Kozhikode metro a distant dream?

Question arises whether the tier-two city needs big-ticket projects

Every city aspires for a dream project. A big dream of Kozhikode has been a rail-based mass rapid transport system, which could overcome the imbalance of vehicle population and land use in the city.

Such a project would have been a game changer for the city and its suburbs. At least, many thought so. The ambitious monorail project, initiated more than a decade ago, was proposed initially. The proposal that gained traction following the visit of delegations from Singapore Mass Rapid Transit Train Limited and Kuala Lumpur Monorail to the city in mid-2000s was presented as an answer to traffic congestion in the city.

The plan to establish a 23.5-km monorail from Kozhikode Medical College to Ramanattukkara in two phases at a cost of ₹920 crore gained momentum when the State government roped in E. Sreedharan, former managing director of Delhi Metro Rail Corporation (DMRC), to head the project. The first phase of the project was to commence in January 2014.

The ball was set in motion with the opening of a project office in the city in April 2012. The government formed a company with the Chief Minister as chairman and other ministers and heads of departments as directors. Perhaps, what forced the government to shelve the project was its huge estimated cost. Bombardier Transportation (Holdings) USA Inc, the lone bidder, had quoted ₹10,392 crore, instead of the estimated ₹5,581 crore, for monorail projects for both Kozhikode and Thiruvananthapuram.

Consequently, then government decided to set up a light rapid transit system (light metro) in August 2014. It is another matter that the ₹2,500-crore light metro project is yet to obtain clearance from the Public Investment Board. Also, the reluctance on the part of the State government to sign the turnkey consultancy agreement for preparatory work for the transit system forced DMRC to pull out of the project and shut down its office in Kozhikode three years ago. Had the project been started on time, it would have been a reality in 2021.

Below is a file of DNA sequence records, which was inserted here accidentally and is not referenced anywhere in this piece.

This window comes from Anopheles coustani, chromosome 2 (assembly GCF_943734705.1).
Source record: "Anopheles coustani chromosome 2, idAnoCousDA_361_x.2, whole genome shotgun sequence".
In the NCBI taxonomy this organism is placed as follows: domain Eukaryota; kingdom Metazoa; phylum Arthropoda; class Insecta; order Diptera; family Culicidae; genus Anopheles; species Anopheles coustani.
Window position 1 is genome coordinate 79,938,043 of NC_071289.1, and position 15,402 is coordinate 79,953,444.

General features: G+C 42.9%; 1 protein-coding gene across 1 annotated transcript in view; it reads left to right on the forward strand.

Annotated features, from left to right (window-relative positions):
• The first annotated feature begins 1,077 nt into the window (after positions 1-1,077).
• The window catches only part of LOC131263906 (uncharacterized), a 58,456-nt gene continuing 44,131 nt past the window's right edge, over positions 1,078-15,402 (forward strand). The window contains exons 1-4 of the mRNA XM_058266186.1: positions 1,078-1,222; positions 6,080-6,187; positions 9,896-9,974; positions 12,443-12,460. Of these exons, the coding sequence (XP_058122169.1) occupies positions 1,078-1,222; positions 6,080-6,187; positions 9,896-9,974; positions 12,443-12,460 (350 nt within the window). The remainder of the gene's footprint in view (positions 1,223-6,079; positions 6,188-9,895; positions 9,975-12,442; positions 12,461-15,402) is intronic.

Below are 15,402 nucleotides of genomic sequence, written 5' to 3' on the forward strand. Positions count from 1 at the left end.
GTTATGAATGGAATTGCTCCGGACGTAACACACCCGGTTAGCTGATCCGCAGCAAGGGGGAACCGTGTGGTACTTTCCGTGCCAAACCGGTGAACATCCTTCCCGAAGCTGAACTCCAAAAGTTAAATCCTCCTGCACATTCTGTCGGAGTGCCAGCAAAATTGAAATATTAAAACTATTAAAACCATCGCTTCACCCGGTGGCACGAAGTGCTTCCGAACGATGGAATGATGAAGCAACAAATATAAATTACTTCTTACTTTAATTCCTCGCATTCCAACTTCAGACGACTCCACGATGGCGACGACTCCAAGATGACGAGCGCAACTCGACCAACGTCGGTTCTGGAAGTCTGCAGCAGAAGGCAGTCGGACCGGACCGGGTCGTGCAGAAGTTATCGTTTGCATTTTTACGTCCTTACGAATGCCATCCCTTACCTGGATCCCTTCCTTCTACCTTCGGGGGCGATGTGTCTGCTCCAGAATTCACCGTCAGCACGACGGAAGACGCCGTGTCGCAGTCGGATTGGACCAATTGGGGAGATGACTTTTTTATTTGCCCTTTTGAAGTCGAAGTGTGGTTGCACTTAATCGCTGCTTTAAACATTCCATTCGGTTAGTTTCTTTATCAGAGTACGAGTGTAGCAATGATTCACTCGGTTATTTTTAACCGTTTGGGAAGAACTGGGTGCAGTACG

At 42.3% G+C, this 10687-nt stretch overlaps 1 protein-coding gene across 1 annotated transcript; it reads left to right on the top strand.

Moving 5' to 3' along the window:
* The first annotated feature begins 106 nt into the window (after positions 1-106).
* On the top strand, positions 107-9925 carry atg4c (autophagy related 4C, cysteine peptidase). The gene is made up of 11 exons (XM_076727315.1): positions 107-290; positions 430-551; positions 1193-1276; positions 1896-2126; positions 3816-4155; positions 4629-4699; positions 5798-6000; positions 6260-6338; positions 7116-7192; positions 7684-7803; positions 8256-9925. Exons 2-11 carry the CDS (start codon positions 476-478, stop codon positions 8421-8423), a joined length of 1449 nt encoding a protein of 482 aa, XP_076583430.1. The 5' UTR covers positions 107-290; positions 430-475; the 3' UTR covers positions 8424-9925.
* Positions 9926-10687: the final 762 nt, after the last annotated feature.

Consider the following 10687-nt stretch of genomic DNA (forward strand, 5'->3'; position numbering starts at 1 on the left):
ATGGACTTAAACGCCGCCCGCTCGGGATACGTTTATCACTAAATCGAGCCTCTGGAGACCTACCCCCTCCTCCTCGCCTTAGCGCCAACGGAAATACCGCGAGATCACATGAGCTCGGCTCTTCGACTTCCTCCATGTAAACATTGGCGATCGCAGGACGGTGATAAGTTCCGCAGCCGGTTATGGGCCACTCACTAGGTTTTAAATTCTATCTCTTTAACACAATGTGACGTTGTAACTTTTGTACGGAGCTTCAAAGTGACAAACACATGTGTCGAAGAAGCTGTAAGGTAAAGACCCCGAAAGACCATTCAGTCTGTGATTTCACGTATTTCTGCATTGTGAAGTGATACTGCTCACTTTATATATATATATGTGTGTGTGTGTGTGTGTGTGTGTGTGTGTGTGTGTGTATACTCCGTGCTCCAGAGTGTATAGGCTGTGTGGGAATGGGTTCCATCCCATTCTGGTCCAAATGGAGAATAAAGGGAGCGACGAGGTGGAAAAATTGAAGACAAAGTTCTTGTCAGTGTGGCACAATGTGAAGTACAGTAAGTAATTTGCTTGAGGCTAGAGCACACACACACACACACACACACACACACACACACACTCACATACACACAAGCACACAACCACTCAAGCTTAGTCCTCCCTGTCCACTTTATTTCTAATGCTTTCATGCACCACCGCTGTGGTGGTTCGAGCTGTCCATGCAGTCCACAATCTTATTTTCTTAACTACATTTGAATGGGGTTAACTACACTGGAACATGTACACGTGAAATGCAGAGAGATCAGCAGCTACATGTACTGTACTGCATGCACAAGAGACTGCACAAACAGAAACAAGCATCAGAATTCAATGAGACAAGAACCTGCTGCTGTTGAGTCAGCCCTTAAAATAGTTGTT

It is only reasonable to ask whether the project was conceived considering the urban context of Kozhikode. Studies on mass rapid transport systems for urban areas showed that each city had different choices such as metro rail, light rail transit, monorail, bus rapid transit system, and personal rapid transit. In all modes, peak hour peak direction traffic (PHPDT) on the proposed corridor, population of the city agglomeration, and the average trip length are the given criteria.

Kozhikode does not qualify in any of these as PHPDT is 20,000 here as of 2030, and the city population should be in the range of 10 lakh to 20 lakh as per the 2001 Census. Question arises whether Kozhikode, a tier-two city, needs big ticket projects.

The government ought to have given preference to strengthening and encouraging public transportation and improving infrastructure such as construction and expansion of roads and flyovers in and around the city to ease traffic snarls.

(MALABAR MAIL is a weekly column by The Hindu’s correspondents that will reflect Malabar’s life and lifestyle)

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Printable version | Apr 7, 2020 3:51:22 AM |

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